House Democrats seek to expand loan program for fuel-efficient vehicle projects

Washington – Two House Democrats introduced a bill on April 1 that would expand a loan program within the Department of Energy for projects that engage in the production of fuel-efficient vehicles and parts.

The bill, sponsored by Representatives Debbie Dingell of Michigan and Julia Brownley of California, would update the Department of Energy’s Advanced Technology Vehicles Manufacturing loan program by expanding the definition of eligible borrowers to include “ultra-vehicles. efficient ”, as well as light vehicles. and medium-duty passenger vehicles and heavy-duty vehicles that meet emission standards set by the EPA or emit zero emissions.

The measure – dubbed the Advanced Technology Vehicles Manufacturing Future Act – would also support the development of electric vehicle batteries, strengthen existing wage requirements for workers, update an applicant’s assessment of an applicant’s prospects of repaying a loan under of the program and would invest $ 10 million in the program each year through 2031, according to the text of the bill.

The bill does not yet have bipartisan support, a congressional adviser said.

“Through the ATVM Future Act, we can strengthen the national supply chain, build electric vehicle batteries in this country, and provide domestic manufacturers with the funding to re-equip factories, so they can bring in new cars. on our streets, ”Dingell said in a statement. . “This loan program has proven its worth, but it must be modernized to meet the demands of today and tomorrow.

In a six-page letter to President Joe Biden, major auto industry groups urged the White House to consider a “holistic approach” to electric vehicles and a net-zero carbon transportation future that includes supply policies and demand.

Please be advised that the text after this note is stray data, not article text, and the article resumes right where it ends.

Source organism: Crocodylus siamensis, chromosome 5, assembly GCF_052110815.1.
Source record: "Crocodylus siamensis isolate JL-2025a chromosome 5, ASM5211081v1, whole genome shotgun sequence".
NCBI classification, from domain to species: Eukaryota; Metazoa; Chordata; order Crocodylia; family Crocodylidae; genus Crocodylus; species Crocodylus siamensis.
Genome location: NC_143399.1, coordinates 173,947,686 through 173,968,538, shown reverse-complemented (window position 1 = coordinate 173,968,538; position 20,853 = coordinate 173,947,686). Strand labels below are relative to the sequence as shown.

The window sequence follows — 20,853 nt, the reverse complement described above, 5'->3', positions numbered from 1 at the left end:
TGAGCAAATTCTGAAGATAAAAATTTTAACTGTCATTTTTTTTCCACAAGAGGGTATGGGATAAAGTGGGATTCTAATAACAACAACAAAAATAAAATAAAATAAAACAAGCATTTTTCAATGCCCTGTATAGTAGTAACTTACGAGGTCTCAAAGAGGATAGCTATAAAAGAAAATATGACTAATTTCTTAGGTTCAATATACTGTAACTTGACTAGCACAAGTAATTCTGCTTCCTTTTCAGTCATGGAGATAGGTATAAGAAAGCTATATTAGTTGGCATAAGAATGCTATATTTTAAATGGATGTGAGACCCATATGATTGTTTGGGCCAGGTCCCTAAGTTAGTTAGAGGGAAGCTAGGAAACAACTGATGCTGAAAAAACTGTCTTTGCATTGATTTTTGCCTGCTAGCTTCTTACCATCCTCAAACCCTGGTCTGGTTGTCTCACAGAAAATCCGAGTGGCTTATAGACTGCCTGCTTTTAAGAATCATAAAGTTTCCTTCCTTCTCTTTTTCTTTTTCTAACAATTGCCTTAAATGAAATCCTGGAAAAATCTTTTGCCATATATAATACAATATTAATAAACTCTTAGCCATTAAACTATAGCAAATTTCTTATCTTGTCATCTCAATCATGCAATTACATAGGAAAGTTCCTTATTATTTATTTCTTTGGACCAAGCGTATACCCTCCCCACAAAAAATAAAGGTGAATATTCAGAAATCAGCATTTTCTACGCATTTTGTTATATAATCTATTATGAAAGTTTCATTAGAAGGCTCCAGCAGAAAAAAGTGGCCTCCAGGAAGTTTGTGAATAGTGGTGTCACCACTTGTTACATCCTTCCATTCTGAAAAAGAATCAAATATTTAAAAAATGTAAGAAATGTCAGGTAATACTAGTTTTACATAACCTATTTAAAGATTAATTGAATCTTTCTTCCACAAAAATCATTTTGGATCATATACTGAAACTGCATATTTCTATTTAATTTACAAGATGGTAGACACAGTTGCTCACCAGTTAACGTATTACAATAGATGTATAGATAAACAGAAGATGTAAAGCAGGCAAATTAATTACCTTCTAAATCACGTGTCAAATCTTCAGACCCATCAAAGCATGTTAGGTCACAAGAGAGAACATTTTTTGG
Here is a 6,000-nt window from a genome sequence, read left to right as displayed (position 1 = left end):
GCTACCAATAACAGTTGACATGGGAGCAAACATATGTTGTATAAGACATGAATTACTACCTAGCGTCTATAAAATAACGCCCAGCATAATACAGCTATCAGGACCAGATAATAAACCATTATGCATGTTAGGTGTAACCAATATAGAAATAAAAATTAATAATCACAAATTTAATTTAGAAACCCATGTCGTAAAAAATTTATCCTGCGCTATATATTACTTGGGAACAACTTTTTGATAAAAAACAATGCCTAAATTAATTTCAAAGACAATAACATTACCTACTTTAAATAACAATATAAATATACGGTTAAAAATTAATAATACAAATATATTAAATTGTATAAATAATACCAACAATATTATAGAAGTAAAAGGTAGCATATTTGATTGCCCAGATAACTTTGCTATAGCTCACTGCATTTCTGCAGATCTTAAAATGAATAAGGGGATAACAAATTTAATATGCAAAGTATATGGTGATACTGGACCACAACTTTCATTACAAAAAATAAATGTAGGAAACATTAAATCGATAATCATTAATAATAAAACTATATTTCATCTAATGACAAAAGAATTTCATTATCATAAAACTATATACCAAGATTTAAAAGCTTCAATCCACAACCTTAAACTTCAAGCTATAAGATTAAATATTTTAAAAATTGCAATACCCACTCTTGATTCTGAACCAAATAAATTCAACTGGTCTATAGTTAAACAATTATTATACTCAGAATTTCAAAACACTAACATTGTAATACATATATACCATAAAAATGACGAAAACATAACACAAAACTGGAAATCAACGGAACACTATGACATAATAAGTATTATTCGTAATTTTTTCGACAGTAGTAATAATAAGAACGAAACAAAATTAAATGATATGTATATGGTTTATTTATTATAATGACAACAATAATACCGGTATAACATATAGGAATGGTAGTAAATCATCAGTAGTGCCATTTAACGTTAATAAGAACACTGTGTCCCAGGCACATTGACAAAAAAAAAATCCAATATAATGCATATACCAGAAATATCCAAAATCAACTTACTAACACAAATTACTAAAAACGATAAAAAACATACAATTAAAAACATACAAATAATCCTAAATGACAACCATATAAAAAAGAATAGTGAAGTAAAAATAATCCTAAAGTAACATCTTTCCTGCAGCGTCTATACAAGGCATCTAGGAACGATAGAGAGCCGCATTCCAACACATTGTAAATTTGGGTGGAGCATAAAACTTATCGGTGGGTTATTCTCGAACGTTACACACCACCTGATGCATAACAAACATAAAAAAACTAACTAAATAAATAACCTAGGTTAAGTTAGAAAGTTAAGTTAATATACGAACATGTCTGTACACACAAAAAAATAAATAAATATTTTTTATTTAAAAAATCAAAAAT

In the letter, the three groups – the Alliance for Automotive Innovation, the Motor & Equipment Manufacturers Association, and the UAW – also suggested expanding, modernizing and funding the Ministry of Transportation’s ATVM grant and loan program. ‘Energy.

The ministry’s loan program was created in 2007 to help automakers meet vehicle fuel economy standards and encourage the production of more fuel-efficient passenger cars and trucks in the United States.

The program has loaned more than $ 8 billion to automakers for investments in their manufacturing operations and has supported the production of more than 4 million high-tech vehicles, according to the department.

The automakers who have used the program are Tesla, Nissan and Ford.

“While the light vehicle (zero emission vehicle) market has experienced significant growth, the bus and truck market is still in its infancy,” Brownley said in a statement. “If we are to dominate and compete with the rest of the world in this growing market and create well-paying jobs in the United States, federal support is needed to provide a much needed boost in the manufacturing of medium and heavy vehicles to zero emissions. “

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